which is controlled by the ground forces. In this manner 
the role of the navy as merely an assistant to the army was 
confirmed. 8 

Yet, while Gorshkov 's statement no doubt has considerable 
validity, leading officers of other branches of the services made 
similar statements. All had to operate under the dominance of 
Stalin's strategic ideas that were said to be based upon a repetition 
of the victories of the Second World War. But there is the apparent 
contradiction that in those years when Stalin was thought to be 
holding back modernization, the Soviet Navy was rapidly moving 
operationally and scientifically in novel and imaginative directions. 
One only need recall that 1 year after Gorshkov 's article appeared 
the first nuclear-powered Chariie-class submarine became opera- 
tional. It was armed with a subsurface launched surface-to-surface 
missile, the unique and most advanced naval weapon of its time. In 
the year of the publication of that article, sea trials were carried 
out in the Baltic by the first Kresta, a surface ship with many 
innovations in weaponry and electronics. In addition, the totally 
new design for helicopter carriers, the Moskva, appeared and 
nuclear-powered, ballistic missile submarines were launched. 


While the Soviet leaders were certainly learning about the use of 
the navy they were apparently also learning about the use of an air 
force, an army, rocket troops, intelligence services and security 
organs. While production was lagging on the collective farms,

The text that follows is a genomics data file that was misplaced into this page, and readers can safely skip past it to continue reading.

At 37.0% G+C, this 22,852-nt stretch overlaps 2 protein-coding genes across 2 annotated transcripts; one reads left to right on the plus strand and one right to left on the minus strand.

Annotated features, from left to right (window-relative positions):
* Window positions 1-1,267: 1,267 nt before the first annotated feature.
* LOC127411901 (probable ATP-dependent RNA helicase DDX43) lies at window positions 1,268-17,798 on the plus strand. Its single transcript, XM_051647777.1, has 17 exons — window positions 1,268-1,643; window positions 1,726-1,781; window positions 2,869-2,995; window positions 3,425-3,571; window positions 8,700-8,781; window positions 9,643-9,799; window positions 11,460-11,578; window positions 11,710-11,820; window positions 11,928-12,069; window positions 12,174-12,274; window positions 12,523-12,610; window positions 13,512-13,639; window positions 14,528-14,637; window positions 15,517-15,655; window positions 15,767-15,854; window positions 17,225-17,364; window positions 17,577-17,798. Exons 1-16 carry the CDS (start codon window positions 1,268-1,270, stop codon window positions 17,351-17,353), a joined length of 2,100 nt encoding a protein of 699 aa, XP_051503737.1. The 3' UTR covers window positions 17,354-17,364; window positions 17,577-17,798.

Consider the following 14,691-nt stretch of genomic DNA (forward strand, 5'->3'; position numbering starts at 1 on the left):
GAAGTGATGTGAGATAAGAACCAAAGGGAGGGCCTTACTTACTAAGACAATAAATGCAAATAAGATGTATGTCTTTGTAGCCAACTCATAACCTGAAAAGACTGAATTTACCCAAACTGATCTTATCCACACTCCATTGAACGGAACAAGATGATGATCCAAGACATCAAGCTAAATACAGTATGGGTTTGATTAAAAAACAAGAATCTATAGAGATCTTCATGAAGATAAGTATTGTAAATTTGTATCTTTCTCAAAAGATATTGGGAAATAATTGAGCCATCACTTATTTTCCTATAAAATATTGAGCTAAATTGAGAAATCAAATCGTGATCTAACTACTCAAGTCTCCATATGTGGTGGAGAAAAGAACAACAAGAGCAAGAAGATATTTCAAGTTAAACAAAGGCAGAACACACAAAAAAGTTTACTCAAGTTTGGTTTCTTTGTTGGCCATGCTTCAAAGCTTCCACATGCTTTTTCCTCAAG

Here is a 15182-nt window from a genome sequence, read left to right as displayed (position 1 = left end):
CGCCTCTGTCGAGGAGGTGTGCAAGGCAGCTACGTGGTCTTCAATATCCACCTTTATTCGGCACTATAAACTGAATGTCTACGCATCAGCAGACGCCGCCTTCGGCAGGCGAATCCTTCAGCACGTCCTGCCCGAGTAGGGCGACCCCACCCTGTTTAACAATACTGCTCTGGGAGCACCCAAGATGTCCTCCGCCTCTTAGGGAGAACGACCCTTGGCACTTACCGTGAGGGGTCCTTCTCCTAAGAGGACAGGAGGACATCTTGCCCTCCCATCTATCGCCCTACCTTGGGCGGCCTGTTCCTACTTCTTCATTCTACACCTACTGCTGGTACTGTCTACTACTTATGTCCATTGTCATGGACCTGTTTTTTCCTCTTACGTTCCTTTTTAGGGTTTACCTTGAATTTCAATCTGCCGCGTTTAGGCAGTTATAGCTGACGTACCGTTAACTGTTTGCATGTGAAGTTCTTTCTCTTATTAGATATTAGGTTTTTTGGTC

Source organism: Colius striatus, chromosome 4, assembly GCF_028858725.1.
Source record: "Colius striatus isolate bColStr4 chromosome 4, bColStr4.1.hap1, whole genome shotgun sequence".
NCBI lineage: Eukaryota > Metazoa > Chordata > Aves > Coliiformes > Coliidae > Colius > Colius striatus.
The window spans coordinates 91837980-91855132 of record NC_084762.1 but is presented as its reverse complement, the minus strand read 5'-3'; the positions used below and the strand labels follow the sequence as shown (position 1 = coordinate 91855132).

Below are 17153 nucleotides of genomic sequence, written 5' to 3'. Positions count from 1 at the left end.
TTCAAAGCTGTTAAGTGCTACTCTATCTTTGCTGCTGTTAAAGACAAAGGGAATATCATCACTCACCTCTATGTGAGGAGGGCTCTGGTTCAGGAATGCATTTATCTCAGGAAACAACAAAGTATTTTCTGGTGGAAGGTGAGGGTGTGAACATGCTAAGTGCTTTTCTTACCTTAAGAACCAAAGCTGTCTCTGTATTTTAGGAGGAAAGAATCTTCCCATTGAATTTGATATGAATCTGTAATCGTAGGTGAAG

inadequate quantities of fertilizer were being unevenly distributed 
throughout the countryside and wasteful methods of harvesting, 
storing and distributing grain were being permitted, the armed 
forces were taking giant strides on all fronts. 

The Okean exercises of 1970 and 1975 were a stunning show of 
naval force on a very sophisticated level, explicitly demonstrating 
a threat to several European governments. These scientific, 
political and cultural demonstrations certainly proved that the 
Soviet Government did understand and promote seapower. 

The conceptual framework notwithstanding, the origins of these 
imaginative and physical accomplishments deserve close examina- 
tion. They seem to defy all of our "old saws" that under a 
totalitarian regime there is an inevitable lack of leadership, 
initiative, and innovation. For an explanation we can designate 
two groups of factors: one ideological and the other cultural and 
historical. Among the ideological factors, clearly the doctrine of